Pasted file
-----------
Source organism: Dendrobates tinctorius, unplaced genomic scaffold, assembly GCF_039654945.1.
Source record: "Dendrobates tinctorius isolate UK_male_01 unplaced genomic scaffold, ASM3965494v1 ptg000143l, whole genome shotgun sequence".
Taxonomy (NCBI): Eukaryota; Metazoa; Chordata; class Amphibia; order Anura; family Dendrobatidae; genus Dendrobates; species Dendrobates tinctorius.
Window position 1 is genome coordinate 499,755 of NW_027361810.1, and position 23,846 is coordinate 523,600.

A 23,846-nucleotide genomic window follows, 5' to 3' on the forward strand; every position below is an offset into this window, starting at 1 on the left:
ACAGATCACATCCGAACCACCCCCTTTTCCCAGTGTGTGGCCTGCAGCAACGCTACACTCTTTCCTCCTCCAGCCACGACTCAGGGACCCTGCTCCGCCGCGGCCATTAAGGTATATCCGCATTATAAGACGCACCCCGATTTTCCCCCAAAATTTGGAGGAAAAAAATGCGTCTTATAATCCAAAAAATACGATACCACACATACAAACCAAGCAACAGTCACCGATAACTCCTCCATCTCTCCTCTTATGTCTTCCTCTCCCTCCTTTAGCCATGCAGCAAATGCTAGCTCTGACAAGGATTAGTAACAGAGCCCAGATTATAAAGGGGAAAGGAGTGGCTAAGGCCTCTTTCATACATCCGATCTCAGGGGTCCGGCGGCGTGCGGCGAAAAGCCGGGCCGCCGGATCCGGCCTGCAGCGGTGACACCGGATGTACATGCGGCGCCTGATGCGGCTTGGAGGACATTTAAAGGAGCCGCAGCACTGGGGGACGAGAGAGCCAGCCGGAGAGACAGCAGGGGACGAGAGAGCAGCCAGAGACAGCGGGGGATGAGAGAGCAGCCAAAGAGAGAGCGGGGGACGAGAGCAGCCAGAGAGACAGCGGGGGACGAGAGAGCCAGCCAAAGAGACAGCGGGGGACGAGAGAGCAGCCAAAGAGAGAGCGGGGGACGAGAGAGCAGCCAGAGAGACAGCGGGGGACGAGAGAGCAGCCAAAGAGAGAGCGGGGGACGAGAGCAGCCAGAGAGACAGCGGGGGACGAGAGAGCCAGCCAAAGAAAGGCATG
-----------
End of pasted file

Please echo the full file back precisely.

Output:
Source organism: Dendrobates tinctorius, unplaced genomic scaffold, assembly GCF_039654945.1.
Source record: "Dendrobates tinctorius isolate UK_male_01 unplaced genomic scaffold, ASM3965494v1 ptg000143l, whole genome shotgun sequence".
Taxonomy (NCBI): Eukaryota; Metazoa; Chordata; class Amphibia; order Anura; family Dendrobatidae; genus Dendrobates; species Dendrobates tinctorius.
Window position 1 is genome coordinate 499,755 of NW_027361810.1, and position 23,846 is coordinate 523,600.

A 23,846-nucleotide genomic window follows, 5' to 3' on the forward strand; every position below is an offset into this window, starting at 1 on the left:
ACAGATCACATCCGAACCACCCCCTTTTCCCAGTGTGTGGCCTGCAGCAACGCTACACTCTTTCCTCCTCCAGCCACGACTCAGGGACCCTGCTCCGCCGCGGCCATTAAGGTATATCCGCATTATAAGACGCACCCCGATTTTCCCCCAAAATTTGGAGGAAAAAAATGCGTCTTATAATCCAAAAAATACGATACCACACATACAAACCAAGCAACAGTCACCGATAACTCCTCCATCTCTCCTCTTATGTCTTCCTCTCCCTCCTTTAGCCATGCAGCAAATGCTAGCTCTGACAAGGATTAGTAACAGAGCCCAGATTATAAAGGGGAAAGGAGTGGCTAAGGCCTCTTTCATACATCCGATCTCAGGGGTCCGGCGGCGTGCGGCGAAAAGCCGGGCCGCCGGATCCGGCCTGCAGCGGTGACACCGGATGTACATGCGGCGCCTGATGCGGCTTGGAGGACATTTAAAGGAGCCGCAGCACTGGGGGACGAGAGAGCCAGCCGGAGAGACAGCAGGGGACGAGAGAGCAGCCAGAGACAGCGGGGGATGAGAGAGCAGCCAAAGAGAGAGCGGGGGACGAGAGCAGCCAGAGAGACAGCGGGGGACGAGAGAGCCAGCCAAAGAGACAGCGGGGGACGAGAGAGCAGCCAAAGAGAGAGCGGGGGACGAGAGAGCAGCCAGAGAGACAGCGGGGGACGAGAGAGCAGCCAAAGAGAGAGCGGGGGACGAGAGCAGCCAGAGAGACAGCGGGGGACGAGAGAGCCAGCCAAAGAAAGGCATG